(updated comments) The governor signed AB 1066 into law and already we are seeing some of the consequences of that action. One point being discussed is the exemption on page 3 of the document that exempts employers with collective bargaining agreements. This is actually true for all wage orders and many labor regulations. However, it drives speculation that the UFW was behind this action to increase their shrinking ranks. We shall see.
You can go on-line and read the entire Bill and all of the amendments https://leginfo.legislature.ca.gov/faces/billNavClient.xhtml?bill_id=201520160AB1066 , but here is a short description:
First, presently Dairies, Ranch and farm labor are under wage order 14 in California. If allows employees to work a 10 hour day or 60 hour workweek without overtime payment. Now, beginning in 2019, employers with over 25 employees, will begin to work under new hourly rules. Smaller employers with 25 or less employees, will start January 1, 2022. It is a gradual reduction, but the numbers do not add up to a 6 day week anymore. For instance, the first reduction is at 9 1/2 hours a day or 55 hours in a week. Well, 6 days at 9 1/2 hours would be 57 hours for the week, so you would be into 2 hours of overtime or cut one of the days shorter. This bad math continues on the rest of the reduction schedule until you are at 8 hours per day or 40 hours in a week which means employees will only work 5 days.
Here is what this will look like over the next few years:
Change in Wage Order 14 to 8-hour work day
ALL DATES BEGIN ON JANUARY 1…….
EMPLOYERS w\ 25 OR LESS EMPLOYEES EMPLOYERS w\ 26 OR MORE EMPLOYEES
2022 change to 9 ½ hours per day or 55 hours per week 2019 change to 9 ½ hours per day or 55 hours per week
2023 change to 9 hours per day or 50 hours per week 2020 change to 9 hours per day or 50 hours per week
2024 change to 8 1/2 hours per day or 45 hours per week 2021 change to 8 1/2 hours per day or 45 hours per week
2025 change to 8 hours per day or 40 hours per week 2022 change to 8 hours per day or 40 hours per week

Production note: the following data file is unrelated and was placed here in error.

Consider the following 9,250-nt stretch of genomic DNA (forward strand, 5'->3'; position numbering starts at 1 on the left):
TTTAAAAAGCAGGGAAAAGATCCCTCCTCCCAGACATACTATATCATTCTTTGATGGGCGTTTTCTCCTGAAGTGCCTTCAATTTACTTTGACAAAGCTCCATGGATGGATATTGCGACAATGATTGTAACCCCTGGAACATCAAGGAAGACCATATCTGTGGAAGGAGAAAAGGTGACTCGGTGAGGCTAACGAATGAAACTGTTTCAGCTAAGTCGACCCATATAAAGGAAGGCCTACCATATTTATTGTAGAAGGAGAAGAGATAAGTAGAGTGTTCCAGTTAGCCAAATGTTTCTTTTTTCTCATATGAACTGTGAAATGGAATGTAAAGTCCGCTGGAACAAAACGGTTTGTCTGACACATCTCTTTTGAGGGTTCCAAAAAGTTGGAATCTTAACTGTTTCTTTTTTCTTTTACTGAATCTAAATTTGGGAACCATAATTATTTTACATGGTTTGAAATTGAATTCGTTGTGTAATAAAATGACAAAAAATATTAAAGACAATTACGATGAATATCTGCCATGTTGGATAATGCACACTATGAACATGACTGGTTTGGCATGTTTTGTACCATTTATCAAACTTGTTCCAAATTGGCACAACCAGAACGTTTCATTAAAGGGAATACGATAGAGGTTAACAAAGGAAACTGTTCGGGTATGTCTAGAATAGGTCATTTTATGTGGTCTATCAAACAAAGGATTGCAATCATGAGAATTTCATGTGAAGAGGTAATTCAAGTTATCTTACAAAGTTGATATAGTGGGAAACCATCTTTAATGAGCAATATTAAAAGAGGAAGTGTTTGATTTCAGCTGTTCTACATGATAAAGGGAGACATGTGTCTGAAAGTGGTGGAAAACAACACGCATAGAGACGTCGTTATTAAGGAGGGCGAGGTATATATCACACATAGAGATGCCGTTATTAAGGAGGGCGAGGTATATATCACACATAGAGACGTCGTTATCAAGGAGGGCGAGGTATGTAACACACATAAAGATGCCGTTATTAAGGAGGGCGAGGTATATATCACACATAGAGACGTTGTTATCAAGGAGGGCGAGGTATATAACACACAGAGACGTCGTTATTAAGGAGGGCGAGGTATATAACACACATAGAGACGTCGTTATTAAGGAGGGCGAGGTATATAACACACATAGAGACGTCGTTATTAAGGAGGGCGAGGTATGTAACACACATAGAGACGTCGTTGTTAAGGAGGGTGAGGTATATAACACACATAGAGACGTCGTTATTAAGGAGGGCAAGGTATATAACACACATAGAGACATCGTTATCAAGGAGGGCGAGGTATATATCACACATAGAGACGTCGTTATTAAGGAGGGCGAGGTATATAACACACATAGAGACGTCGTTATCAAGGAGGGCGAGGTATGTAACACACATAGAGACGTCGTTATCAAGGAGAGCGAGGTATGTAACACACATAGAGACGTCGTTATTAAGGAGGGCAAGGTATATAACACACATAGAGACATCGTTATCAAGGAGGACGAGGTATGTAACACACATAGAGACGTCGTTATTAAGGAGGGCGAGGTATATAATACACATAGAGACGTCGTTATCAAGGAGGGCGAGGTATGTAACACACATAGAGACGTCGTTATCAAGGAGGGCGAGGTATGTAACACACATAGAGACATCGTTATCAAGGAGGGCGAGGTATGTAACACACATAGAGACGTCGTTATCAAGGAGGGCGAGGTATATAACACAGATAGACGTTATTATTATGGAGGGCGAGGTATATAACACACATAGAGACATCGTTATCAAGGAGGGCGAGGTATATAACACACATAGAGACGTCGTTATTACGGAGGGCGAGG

Further, beginning in 2022, there will be double time pay for all hours over 12 hours in a day.
Finally, I feel I must point out the math in this legislation. It is tied to the minimum wage increases that are also being increased year after year until 2023 when all employers will be at $15 per hour and continue to increase thereafter. Here is a little math for you:
If an employee makes $10 per hour now, and working 60 hours, they earn $600 per week. When the new regulations are in place, an employee will make $15 per hour and work 40 hours and earn $600 per week. So the employee is going to be no better off after a 50% increase in pay and the employer will be paying the same amount of money for 33% less productive work each week. (this does not include increases in other employer required taxes and payments). One other thing to note, you will no longer have to provide 30 hours of sick pay. Under the new 8 hour day, you will only be required to provide 24 hours of sick pay benefits so the employee actually loses 6 hours of Paid Sick leave.
So, how does this law benefit the employee? Well the employee will have more time to take a second job to increase their income. However, the idea of this law was so employees had more “family” time. Instead, they may be working more hours with a second job, likely not getting a day off at all and more tired and prone to being injured at work. Not sure how any of this benefits the employee, but remember, all they told the farm workers was that they would be getting more overtime and didn’t mention their hours could be cut.
TWO NOTES OF WARNING!!
First, if you are not already, you really need to move toward paying an hourly rate. You need to establish a time clock or other time keeping system, and log all hours worked. Paying by the day, “salary” or other methods are going to get you in more trouble and could cost thousands of dollars. You need to rely on HR Mobile Services, Inc. or your attorney to keep you out of trouble and follow their directions.
Second, be very careful of employees working at 2 locations that you are a partner or owner in. For instance, if an employee works 5 days for you, they may want to work at another job. They can work at another business that you are connected to under certain conditions
- The other business must be completely separate with a it’s own FEIN number
- It must be a separate payroll and a separate paycheck just like you get at any second job
- You cannot be the person directing or encouraging the employee to work at the other job
- Any disciplinary actions from one job cannot carry over to the other job
Understand that these 2 locations must be just like the employee is working at a dairy and a restaurant. The can be in the same industry, but they have to be completely separated legally or you will be exposed as trying to circumvent the law and this could bring PAGA and other penalties in a Labor Commission hearing.
Please understand that there is plenty of time for changes, additions or other adjustments to this new law before it begins, so pay attention to this space and to our mailings in the future. WE WILL FIGURE THIS OUT TOGETHER!